Background: This project interrogates how nonprofessionals are included or excluded in a professional-led disaster recovery process after Hurricane Michael along Florida’s Gulf Coast. Disaster nonprofessionals, often volunteers, engaged in disaster work perceive their efforts as necessary to the recovery of impacted communities. Methods: Participant observation, semi-structured interview, and web response across three sites in the Florida Panhandle after Hurricane Michael generate insight into how different actors working in the same space perceive their work and develop or maintain fictions of institutional incongruences and barriers to coordination. Results: Findings identify vital processes that produce organizational incongruencies with grave and lasting implications for disaster-impacted geographies. These processes include volunteer intake, federal match funding, and exacerbated crises. Discussion: This tenuous dynamic, created by a lack of alignment of goals, exists primarily due to communication incongruencies, local history, and relationships built on professional forms of trust. Such trust, when tied to overwhelmingly white professions, can be racialized and classed, entailing potential environmental justice challenges. Narrative and organizational memory from past disasters drive feelings of trust and betrayal between these two groups working in the same context. Conclusion: This study reveals how disaster professionals and nonprofessionals perceive their work as part of or distinct from an accessible and unified government-managed disaster recovery process. Our findings demonstrate that the exclusion of certain populations from early recovery work has uneven, long-term implications for hurricane-impacted communities.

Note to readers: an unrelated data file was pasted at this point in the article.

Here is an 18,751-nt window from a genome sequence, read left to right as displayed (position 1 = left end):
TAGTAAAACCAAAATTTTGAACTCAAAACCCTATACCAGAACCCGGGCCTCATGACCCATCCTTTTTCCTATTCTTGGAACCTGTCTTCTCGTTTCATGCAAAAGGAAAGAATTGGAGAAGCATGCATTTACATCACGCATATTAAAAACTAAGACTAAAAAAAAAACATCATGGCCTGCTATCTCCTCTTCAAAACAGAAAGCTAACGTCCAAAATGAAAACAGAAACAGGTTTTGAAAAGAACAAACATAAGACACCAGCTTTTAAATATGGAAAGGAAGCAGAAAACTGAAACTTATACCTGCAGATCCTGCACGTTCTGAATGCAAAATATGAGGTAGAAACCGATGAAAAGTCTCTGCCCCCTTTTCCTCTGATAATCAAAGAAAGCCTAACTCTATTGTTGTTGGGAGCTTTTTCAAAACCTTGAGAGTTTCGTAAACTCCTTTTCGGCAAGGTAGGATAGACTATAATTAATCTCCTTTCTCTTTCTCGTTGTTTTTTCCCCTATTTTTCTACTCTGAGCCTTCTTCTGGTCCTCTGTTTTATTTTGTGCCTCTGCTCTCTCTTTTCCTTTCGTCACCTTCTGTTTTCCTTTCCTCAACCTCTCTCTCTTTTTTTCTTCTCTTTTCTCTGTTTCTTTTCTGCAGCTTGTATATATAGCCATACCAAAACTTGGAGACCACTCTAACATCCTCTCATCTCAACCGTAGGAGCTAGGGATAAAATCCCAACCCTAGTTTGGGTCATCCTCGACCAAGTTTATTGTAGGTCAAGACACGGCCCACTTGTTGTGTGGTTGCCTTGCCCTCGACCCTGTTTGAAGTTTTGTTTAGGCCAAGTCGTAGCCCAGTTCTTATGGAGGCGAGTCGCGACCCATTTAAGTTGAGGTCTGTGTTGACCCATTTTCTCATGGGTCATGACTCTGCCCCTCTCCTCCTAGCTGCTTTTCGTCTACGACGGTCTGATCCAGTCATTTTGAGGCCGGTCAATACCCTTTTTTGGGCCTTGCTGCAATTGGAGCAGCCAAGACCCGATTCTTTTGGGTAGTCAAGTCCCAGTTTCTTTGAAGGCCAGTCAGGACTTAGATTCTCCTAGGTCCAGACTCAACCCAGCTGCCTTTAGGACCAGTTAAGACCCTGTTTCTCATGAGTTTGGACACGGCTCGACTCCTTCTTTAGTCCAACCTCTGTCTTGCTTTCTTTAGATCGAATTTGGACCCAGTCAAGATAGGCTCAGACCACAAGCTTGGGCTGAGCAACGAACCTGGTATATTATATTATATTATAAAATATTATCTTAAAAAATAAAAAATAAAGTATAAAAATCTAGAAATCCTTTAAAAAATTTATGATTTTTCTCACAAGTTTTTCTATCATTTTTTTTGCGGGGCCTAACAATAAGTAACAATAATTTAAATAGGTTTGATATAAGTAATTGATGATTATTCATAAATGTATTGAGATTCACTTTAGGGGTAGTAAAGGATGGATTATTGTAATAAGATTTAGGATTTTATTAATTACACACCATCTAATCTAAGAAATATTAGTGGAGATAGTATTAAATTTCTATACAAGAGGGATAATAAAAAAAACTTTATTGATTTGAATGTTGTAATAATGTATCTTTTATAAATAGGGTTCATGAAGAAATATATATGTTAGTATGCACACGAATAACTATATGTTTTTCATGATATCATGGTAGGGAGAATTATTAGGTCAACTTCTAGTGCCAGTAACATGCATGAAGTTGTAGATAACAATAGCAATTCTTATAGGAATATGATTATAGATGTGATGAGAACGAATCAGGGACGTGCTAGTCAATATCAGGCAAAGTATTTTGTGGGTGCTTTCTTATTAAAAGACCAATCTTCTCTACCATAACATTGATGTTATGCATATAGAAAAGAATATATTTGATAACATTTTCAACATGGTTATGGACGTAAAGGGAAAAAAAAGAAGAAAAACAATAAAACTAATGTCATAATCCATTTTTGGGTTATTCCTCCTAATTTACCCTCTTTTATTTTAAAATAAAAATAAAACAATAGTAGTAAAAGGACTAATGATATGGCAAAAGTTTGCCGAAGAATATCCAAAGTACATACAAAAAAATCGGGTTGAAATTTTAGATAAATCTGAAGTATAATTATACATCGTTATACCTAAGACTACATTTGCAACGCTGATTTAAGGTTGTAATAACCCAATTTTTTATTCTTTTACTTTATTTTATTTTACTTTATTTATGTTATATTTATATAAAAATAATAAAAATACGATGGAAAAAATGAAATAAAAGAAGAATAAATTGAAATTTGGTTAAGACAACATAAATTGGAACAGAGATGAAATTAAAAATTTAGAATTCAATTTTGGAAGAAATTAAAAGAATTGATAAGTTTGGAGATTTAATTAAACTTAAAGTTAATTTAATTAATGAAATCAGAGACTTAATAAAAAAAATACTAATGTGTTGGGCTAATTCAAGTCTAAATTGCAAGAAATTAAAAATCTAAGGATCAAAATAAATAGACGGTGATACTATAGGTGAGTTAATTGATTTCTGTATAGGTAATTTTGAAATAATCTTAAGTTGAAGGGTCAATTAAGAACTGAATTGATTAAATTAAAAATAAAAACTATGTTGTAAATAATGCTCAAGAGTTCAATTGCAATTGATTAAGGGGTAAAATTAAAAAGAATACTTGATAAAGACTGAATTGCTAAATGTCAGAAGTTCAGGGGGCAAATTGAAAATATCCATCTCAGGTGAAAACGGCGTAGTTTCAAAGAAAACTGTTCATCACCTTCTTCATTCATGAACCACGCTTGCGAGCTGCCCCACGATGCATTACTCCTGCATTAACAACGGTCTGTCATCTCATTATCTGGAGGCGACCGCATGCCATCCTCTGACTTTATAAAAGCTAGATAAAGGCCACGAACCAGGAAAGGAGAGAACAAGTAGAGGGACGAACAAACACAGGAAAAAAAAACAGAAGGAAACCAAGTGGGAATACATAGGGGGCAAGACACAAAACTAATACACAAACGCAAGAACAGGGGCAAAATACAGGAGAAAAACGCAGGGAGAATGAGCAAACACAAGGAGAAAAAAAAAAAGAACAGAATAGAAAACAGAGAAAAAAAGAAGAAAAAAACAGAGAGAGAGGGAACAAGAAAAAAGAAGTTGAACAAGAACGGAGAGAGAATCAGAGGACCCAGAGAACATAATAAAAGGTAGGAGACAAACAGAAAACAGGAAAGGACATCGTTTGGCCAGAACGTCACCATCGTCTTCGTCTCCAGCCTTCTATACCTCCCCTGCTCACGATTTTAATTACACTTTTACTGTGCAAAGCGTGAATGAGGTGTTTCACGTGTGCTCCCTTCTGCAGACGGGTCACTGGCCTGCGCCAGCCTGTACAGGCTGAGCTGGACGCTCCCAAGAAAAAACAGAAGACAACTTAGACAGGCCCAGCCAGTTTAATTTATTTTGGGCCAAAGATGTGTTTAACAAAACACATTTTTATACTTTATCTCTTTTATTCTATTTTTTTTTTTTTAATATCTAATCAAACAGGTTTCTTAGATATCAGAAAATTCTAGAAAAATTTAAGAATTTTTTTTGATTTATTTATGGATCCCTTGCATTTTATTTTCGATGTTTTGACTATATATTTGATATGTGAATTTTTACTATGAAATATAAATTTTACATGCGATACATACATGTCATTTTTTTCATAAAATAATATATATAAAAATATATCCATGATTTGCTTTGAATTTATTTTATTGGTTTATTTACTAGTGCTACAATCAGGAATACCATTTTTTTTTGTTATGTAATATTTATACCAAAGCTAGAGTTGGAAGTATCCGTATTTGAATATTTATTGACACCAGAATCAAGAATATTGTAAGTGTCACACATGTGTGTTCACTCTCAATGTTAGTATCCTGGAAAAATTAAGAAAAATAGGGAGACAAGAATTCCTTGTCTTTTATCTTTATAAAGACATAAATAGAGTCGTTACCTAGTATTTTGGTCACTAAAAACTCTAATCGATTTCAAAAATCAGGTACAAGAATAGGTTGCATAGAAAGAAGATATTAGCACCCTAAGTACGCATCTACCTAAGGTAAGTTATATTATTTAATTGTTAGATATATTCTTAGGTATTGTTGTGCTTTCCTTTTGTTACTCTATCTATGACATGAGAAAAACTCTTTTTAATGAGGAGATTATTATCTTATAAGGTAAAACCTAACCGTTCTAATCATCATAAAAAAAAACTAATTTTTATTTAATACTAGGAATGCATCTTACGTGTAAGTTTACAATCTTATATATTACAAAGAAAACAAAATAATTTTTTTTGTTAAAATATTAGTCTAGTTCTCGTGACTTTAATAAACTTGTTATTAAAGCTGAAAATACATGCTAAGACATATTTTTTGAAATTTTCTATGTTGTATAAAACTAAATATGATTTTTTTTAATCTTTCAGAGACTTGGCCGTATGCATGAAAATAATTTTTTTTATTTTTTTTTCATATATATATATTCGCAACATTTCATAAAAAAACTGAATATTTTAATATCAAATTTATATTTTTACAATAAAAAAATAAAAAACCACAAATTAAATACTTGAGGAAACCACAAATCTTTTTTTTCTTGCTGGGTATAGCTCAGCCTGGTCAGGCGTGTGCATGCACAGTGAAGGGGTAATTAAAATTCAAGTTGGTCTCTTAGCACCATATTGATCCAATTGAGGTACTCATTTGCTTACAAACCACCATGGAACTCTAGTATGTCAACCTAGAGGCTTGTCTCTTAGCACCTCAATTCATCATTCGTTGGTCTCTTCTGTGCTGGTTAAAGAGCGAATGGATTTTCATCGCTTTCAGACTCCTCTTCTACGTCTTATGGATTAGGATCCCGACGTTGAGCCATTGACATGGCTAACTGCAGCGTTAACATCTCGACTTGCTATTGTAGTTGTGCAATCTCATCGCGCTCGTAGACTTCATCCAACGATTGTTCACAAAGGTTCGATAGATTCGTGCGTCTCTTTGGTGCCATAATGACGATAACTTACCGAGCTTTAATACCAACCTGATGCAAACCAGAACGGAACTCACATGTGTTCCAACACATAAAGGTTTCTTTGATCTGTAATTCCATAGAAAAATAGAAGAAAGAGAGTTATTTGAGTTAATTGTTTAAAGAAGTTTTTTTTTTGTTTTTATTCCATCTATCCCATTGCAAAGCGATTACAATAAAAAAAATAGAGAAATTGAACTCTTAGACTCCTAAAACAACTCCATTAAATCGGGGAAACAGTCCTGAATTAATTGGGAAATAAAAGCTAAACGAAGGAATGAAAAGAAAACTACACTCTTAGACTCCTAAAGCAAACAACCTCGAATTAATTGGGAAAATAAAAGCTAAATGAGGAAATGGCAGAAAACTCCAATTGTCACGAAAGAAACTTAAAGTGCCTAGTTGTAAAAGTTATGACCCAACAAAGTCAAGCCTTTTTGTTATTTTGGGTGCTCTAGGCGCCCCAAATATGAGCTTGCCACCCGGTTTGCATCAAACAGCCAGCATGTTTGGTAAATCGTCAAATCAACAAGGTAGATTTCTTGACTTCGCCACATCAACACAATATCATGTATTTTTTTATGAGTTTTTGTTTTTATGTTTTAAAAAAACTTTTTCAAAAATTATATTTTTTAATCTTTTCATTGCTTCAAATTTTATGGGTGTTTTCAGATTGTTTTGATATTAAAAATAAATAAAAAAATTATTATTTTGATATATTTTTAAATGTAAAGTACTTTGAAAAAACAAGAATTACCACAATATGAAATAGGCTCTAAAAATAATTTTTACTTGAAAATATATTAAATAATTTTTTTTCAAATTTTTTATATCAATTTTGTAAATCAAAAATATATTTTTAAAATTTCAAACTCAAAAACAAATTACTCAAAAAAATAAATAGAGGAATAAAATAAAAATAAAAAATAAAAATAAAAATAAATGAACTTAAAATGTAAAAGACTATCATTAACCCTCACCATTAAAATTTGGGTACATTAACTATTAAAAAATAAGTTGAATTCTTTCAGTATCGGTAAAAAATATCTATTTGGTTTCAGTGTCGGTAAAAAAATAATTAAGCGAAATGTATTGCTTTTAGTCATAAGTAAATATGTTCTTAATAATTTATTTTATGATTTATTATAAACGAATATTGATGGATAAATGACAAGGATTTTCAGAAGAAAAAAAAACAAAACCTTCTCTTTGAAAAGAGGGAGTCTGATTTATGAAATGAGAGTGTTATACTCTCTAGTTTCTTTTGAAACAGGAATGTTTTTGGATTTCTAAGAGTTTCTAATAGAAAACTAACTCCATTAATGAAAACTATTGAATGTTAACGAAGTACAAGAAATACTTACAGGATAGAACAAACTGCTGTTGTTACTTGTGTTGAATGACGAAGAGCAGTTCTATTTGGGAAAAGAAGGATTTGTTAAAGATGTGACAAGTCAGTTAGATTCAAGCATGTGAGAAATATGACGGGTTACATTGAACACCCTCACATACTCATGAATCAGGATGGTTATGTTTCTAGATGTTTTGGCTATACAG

Bibliographical noteFunding Information:
This research was funded by a grant from the University of Colorado Natural Hazards Center through its Quick Response Grant Program, which is funded by National Science Foundation grant number CMMI1635593.
© Mary Ann Liebert, Inc.
- Emergency management